Picture of person typing on laptop with programming code visible on the laptop screen

World class computing and information science research at Strathclyde...

The Strathprints institutional repository is a digital archive of University of Strathclyde's Open Access research outputs. Strathprints provides access to thousands of Open Access research papers by University of Strathclyde researchers, including by researchers from the Department of Computer & Information Sciences involved in mathematically structured programming, similarity and metric search, computer security, software systems, combinatronics and digital health.

The Department also includes the iSchool Research Group, which performs leading research into socio-technical phenomena and topics such as information retrieval and information seeking behaviour.

Explore

Using simulation to explore trust lifecycle issues

Terzis, S. and English, C. and Stevenson, G. and Lowe, H. and McGettrick, A. and Nixon, P. (2002) Using simulation to explore trust lifecycle issues. In: First iTrust Workshop, 2002-09-02 - 2002-09-04.

Full text not available in this repository. Request a copy from the Strathclyde author

Abstract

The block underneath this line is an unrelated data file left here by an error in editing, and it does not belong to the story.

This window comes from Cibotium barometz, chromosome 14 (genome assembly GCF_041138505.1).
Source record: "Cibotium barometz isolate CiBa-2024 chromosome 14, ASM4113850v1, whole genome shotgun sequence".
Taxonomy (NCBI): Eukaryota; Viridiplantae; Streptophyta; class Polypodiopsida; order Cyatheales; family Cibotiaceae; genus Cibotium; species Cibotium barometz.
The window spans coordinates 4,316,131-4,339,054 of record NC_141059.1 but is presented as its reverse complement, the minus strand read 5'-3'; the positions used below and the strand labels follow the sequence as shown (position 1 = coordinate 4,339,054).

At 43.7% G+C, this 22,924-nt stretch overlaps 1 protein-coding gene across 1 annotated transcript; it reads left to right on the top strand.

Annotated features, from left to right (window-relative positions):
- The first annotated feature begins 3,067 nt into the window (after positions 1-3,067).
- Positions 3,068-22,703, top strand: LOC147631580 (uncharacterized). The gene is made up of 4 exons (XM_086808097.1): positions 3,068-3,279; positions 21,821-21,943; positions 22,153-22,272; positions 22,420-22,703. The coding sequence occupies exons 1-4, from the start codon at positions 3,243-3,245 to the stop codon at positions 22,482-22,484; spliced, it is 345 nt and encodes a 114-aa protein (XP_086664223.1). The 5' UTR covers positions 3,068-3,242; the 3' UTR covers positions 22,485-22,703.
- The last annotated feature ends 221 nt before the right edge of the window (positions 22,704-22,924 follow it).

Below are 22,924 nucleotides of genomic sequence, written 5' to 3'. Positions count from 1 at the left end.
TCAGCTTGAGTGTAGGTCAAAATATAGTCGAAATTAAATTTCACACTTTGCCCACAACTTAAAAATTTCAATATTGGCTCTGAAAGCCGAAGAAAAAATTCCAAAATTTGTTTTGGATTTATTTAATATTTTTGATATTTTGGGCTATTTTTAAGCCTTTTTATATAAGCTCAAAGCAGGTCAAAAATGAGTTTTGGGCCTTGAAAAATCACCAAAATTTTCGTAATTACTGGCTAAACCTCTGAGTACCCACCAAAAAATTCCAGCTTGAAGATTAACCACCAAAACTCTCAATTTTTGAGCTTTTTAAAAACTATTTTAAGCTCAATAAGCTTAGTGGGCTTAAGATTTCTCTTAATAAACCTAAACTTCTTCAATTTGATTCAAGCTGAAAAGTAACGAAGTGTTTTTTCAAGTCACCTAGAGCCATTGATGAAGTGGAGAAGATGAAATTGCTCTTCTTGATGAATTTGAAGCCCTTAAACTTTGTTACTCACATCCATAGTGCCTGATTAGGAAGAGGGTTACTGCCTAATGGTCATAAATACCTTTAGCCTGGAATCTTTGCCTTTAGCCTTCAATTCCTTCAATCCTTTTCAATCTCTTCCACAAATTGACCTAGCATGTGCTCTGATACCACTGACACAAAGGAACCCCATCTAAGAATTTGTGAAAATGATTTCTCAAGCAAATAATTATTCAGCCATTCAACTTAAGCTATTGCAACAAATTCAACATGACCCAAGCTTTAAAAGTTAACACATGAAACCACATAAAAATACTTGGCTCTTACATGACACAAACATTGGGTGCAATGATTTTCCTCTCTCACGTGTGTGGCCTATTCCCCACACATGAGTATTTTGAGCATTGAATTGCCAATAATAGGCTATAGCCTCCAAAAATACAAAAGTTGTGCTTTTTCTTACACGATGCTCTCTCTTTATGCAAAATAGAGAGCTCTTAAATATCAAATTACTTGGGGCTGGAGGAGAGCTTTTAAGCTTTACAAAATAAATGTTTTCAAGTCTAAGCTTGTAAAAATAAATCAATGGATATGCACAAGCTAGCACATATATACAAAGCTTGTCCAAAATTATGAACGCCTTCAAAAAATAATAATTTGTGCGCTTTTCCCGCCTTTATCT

Simulation is a vital tool in research methods for investigating lifecycle issues in critical application areas, such as scenarios involving trust. Our trust model is premised on the belief that the ability to form and evolve explicit values for trust in other principals in an interaction allows autonomous computational entities to make better decisions in situations where only partial information is available. In our model we view the trust lifecycle as a three stage process: trust formation, trust evolution and trust exploitation. Our framework is based on model and will allow us to run a series of experiments, which simulate principals collaborating over time for a number of applications. For its design we investigated three trust-based application scenarios namely: agent-based file sharing, dynamic routing in ad hoc networks and agent-based meeting organiser. These applications capture a variety of trust relationships. In this paper, we start with a presentation of our initial motivation. We continue with an examination of the characteristics of our trust lifecycle model and an overview of our application scenarios. We examine in more detail the agent-based file sharing application scenario and conclude with a discussion of our experiences and remaining open issues.